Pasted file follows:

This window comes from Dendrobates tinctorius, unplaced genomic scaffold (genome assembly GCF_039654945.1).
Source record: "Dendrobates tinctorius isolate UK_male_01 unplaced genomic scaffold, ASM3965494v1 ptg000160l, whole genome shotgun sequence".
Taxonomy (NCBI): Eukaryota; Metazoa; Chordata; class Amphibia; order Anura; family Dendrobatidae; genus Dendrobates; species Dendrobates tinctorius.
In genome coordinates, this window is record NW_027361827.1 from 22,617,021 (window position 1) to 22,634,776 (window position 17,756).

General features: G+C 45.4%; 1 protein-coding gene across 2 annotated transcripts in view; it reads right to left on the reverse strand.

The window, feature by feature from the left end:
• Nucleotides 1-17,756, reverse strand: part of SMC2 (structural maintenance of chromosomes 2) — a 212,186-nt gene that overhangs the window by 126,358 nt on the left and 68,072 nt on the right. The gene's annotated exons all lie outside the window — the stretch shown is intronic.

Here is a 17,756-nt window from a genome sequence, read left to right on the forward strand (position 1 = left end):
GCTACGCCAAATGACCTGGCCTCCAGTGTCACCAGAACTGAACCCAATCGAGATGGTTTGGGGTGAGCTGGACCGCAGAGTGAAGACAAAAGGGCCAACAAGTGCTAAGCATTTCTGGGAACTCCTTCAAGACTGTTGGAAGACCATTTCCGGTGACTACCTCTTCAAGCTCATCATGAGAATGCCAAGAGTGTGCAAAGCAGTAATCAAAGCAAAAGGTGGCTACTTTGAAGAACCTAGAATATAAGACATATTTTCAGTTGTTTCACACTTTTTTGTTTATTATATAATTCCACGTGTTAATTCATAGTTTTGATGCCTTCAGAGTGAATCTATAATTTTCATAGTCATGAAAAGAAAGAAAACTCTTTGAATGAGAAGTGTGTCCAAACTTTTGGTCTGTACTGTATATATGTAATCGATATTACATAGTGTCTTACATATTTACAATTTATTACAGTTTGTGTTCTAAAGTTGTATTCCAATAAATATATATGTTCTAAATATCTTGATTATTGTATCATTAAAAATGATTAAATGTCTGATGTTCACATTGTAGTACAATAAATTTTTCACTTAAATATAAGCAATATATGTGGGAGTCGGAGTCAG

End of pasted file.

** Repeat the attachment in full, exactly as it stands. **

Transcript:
This window comes from Dendrobates tinctorius, unplaced genomic scaffold (genome assembly GCF_039654945.1).
Source record: "Dendrobates tinctorius isolate UK_male_01 unplaced genomic scaffold, ASM3965494v1 ptg000160l, whole genome shotgun sequence".
Taxonomy (NCBI): Eukaryota; Metazoa; Chordata; class Amphibia; order Anura; family Dendrobatidae; genus Dendrobates; species Dendrobates tinctorius.
In genome coordinates, this window is record NW_027361827.1 from 22,617,021 (window position 1) to 22,634,776 (window position 17,756).

General features: G+C 45.4%; 1 protein-coding gene across 2 annotated transcripts in view; it reads right to left on the reverse strand.

The window, feature by feature from the left end:
• Nucleotides 1-17,756, reverse strand: part of SMC2 (structural maintenance of chromosomes 2) — a 212,186-nt gene that overhangs the window by 126,358 nt on the left and 68,072 nt on the right. The gene's annotated exons all lie outside the window — the stretch shown is intronic.

Here is a 17,756-nt window from a genome sequence, read left to right on the forward strand (position 1 = left end):
GCTACGCCAAATGACCTGGCCTCCAGTGTCACCAGAACTGAACCCAATCGAGATGGTTTGGGGTGAGCTGGACCGCAGAGTGAAGACAAAAGGGCCAACAAGTGCTAAGCATTTCTGGGAACTCCTTCAAGACTGTTGGAAGACCATTTCCGGTGACTACCTCTTCAAGCTCATCATGAGAATGCCAAGAGTGTGCAAAGCAGTAATCAAAGCAAAAGGTGGCTACTTTGAAGAACCTAGAATATAAGACATATTTTCAGTTGTTTCACACTTTTTTGTTTATTATATAATTCCACGTGTTAATTCATAGTTTTGATGCCTTCAGAGTGAATCTATAATTTTCATAGTCATGAAAAGAAAGAAAACTCTTTGAATGAGAAGTGTGTCCAAACTTTTGGTCTGTACTGTATATATGTAATCGATATTACATAGTGTCTTACATATTTACAATTTATTACAGTTTGTGTTCTAAAGTTGTATTCCAATAAATATATATGTTCTAAATATCTTGATTATTGTATCATTAAAAATGATTAAATGTCTGATGTTCACATTGTAGTACAATAAATTTTTCACTTAAATATAAGCAATATATGTGGGAGTCGGAGTCAG